A few months ago I was lucky enough to receive an Aphex 230 Master Voice Channel Processor to play with, and I found it extremely effective for warming up vocals and making them pop out of a mix. I noticed two sections on the preamp that were familiar from my acoustic guitar stage rig - the Aphex Big Bottom which deepens tone and sustain while adding bite and snap, and the Acoustic Xciter, which increases articulation, clarity and projection and makes the guitar sound huge - and I wondered whether the 230 might serve the same purpose for my acoustic guitars in the studio. I put a call into Wayne LaFarr, artist relations and product specialist at Aphex, to see whether anyone had tested that. No one had, but Wayne agreed that it was probably a wonderful idea. After hashing through some logistics, I went into the studio to find out.
Really great guitars have many of the same qualities as voices - they're in the same frequency range; they can sound smooth, brittle, reedy, nasally, warm or bright; and they take on new characteristics as the strings get older. Mic placement is also critical; if you place a microphone correctly you can make a mediocre guitar sound great, and a great guitar sound phenomenal, but bad mic placement can ruin a recording faster than an agitated Brian Wilson. The Aphex 230 can compensate for a lot of the bad mic techniques that have been picked up over the years, and can make a not-so-great mic sound amazing. Likewise, you can use the 230 to help capture your guitar exactly as you hear it when you're playing, or add brilliance, depth, warmth and character where it may not naturally be, providing a truly endless sonic palette.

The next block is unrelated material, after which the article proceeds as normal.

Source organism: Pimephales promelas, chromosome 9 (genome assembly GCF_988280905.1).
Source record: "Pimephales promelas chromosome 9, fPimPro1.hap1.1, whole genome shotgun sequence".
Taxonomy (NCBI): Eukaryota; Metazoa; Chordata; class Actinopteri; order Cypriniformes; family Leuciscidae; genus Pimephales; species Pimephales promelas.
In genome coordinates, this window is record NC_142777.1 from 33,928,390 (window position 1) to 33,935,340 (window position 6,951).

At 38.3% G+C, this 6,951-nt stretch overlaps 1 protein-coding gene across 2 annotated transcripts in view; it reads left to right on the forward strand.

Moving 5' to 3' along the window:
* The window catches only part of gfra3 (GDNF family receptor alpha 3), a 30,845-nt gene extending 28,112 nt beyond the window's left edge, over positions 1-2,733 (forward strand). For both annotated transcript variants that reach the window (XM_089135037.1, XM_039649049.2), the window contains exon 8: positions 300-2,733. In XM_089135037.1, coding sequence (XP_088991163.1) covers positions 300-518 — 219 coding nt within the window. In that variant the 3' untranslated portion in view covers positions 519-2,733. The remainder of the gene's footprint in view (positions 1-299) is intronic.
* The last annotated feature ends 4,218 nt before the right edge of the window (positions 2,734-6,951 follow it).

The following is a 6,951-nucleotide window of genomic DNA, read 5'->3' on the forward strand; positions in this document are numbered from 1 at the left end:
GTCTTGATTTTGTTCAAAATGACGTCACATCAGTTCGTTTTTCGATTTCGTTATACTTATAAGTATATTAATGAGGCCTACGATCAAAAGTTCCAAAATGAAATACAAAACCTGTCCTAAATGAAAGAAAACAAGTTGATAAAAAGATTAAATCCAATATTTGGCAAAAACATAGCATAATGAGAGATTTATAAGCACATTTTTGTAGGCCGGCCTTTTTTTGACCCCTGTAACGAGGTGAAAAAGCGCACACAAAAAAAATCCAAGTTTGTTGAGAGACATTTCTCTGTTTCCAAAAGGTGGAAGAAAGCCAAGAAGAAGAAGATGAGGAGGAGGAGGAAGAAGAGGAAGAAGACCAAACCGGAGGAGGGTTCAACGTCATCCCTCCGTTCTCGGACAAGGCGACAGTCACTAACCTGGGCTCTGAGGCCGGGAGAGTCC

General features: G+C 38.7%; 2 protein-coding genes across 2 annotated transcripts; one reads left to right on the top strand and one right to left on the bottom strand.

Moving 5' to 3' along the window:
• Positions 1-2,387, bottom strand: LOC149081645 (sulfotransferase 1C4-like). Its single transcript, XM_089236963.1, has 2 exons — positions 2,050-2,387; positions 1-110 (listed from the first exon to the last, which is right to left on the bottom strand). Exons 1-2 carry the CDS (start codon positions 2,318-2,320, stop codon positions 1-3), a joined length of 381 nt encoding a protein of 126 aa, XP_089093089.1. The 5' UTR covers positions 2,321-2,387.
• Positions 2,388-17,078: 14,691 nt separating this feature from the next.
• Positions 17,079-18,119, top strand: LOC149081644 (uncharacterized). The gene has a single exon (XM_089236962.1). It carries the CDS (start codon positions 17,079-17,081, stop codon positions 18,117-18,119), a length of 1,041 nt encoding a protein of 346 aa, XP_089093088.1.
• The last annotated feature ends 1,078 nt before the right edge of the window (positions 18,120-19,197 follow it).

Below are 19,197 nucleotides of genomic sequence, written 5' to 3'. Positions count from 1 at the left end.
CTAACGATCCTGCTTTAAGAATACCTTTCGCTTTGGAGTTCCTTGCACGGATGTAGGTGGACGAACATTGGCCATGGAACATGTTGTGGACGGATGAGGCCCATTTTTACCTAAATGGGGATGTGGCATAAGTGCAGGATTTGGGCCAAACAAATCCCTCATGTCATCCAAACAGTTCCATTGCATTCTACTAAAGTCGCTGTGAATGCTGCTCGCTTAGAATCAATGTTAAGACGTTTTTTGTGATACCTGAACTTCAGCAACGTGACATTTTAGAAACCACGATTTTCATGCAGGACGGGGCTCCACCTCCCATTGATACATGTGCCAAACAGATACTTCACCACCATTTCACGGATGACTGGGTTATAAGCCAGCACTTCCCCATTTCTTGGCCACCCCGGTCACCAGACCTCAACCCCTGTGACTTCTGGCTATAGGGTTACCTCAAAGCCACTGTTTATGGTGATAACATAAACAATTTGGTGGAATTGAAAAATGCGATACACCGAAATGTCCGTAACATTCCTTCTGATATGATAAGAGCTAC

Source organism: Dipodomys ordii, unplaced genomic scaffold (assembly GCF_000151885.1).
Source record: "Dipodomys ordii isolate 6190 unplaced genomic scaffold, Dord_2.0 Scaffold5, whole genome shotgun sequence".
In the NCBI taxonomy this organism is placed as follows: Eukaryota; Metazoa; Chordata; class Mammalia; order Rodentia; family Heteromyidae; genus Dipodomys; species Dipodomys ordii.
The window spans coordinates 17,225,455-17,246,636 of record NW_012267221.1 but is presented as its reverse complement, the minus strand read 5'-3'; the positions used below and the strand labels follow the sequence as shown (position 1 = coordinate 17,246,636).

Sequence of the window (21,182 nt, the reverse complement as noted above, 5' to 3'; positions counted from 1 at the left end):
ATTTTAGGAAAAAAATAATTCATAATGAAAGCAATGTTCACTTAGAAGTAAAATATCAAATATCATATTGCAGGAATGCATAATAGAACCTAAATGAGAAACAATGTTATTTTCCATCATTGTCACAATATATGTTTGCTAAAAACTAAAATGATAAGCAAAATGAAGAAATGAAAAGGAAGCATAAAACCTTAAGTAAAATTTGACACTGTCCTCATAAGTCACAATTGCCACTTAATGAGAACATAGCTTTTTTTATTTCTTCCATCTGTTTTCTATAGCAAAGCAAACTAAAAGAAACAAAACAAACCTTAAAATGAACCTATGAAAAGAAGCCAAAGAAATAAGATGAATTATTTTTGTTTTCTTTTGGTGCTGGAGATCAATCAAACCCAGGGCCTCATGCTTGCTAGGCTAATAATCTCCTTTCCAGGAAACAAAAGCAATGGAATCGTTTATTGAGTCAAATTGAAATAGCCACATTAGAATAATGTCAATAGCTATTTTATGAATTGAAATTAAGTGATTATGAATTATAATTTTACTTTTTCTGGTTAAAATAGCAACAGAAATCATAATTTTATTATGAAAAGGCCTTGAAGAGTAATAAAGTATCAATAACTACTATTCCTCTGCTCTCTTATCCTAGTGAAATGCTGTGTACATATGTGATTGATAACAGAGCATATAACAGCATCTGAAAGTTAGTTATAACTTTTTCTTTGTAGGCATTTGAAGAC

The 230 has several components: a tube preamp, an Easy Rider compressor, a Phase Rotator, a gate, a de-esser and a parametric EQ, in addition to the Xciter and Big Bottom.
I've never been a fan of de-essers; they seem to suck out all the highs, including the ones that you actually want, so I was dubious about this at the beginning. However, Aphex has perfected the technology so that you really can lose the sibilance without losing the brilliance. We also serendipitously discovered that it removes a lot of string squeak - bonus! Meanwhile, the Big Bottom and Acoustic Xciter are the same technology found in Aphex's popular guitar pedals. The parametric EQ provides 12 dB of boost or cut, allowing you to shape your sound with surgical precision. The Phase Rotator is essential for vocal recording, but has limited use with guitars. Add a full suite of balanced and unbalanced outs, including AES/EBU, TOSLINK, S/PDIF, Insert and Mute jacks, and you've got yourself one of the most powerful, can't-live-without-it pieces of studio gear on the planet.